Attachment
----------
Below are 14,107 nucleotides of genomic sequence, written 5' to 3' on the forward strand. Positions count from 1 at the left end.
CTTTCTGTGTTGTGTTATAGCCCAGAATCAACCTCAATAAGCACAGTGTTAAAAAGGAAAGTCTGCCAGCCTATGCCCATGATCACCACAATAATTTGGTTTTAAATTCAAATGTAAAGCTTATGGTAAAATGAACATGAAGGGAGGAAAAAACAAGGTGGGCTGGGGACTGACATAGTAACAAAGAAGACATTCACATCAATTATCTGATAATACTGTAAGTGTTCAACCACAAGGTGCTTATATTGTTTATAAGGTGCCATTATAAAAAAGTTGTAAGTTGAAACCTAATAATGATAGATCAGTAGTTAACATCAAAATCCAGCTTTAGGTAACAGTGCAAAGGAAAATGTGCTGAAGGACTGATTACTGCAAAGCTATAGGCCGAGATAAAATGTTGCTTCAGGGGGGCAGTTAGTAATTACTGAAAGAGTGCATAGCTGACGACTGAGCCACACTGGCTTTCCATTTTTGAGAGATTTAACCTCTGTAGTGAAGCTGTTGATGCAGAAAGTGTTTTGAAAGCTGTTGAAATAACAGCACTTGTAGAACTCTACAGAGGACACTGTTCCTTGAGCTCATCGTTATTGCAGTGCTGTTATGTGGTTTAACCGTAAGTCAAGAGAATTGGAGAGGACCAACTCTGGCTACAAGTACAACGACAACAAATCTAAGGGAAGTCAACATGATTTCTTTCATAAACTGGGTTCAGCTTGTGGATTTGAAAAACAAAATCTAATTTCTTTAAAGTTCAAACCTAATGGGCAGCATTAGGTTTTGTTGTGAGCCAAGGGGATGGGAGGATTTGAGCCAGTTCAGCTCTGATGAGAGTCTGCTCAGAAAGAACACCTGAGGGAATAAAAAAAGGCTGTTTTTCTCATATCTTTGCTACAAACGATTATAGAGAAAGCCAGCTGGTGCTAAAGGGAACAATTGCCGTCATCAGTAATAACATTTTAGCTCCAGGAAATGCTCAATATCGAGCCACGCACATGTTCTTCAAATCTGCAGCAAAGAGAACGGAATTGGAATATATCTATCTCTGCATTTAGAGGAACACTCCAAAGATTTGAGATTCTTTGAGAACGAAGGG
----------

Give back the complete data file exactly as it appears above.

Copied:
Below are 14,107 nucleotides of genomic sequence, written 5' to 3' on the forward strand. Positions count from 1 at the left end.
CTTTCTGTGTTGTGTTATAGCCCAGAATCAACCTCAATAAGCACAGTGTTAAAAAGGAAAGTCTGCCAGCCTATGCCCATGATCACCACAATAATTTGGTTTTAAATTCAAATGTAAAGCTTATGGTAAAATGAACATGAAGGGAGGAAAAAACAAGGTGGGCTGGGGACTGACATAGTAACAAAGAAGACATTCACATCAATTATCTGATAATACTGTAAGTGTTCAACCACAAGGTGCTTATATTGTTTATAAGGTGCCATTATAAAAAAGTTGTAAGTTGAAACCTAATAATGATAGATCAGTAGTTAACATCAAAATCCAGCTTTAGGTAACAGTGCAAAGGAAAATGTGCTGAAGGACTGATTACTGCAAAGCTATAGGCCGAGATAAAATGTTGCTTCAGGGGGGCAGTTAGTAATTACTGAAAGAGTGCATAGCTGACGACTGAGCCACACTGGCTTTCCATTTTTGAGAGATTTAACCTCTGTAGTGAAGCTGTTGATGCAGAAAGTGTTTTGAAAGCTGTTGAAATAACAGCACTTGTAGAACTCTACAGAGGACACTGTTCCTTGAGCTCATCGTTATTGCAGTGCTGTTATGTGGTTTAACCGTAAGTCAAGAGAATTGGAGAGGACCAACTCTGGCTACAAGTACAACGACAACAAATCTAAGGGAAGTCAACATGATTTCTTTCATAAACTGGGTTCAGCTTGTGGATTTGAAAAACAAAATCTAATTTCTTTAAAGTTCAAACCTAATGGGCAGCATTAGGTTTTGTTGTGAGCCAAGGGGATGGGAGGATTTGAGCCAGTTCAGCTCTGATGAGAGTCTGCTCAGAAAGAACACCTGAGGGAATAAAAAAAGGCTGTTTTTCTCATATCTTTGCTACAAACGATTATAGAGAAAGCCAGCTGGTGCTAAAGGGAACAATTGCCGTCATCAGTAATAACATTTTAGCTCCAGGAAATGCTCAATATCGAGCCACGCACATGTTCTTCAAATCTGCAGCAAAGAGAACGGAATTGGAATATATCTATCTCTGCATTTAGAGGAACACTCCAAAGATTTGAGATTCTTTGAGAACGAAGGG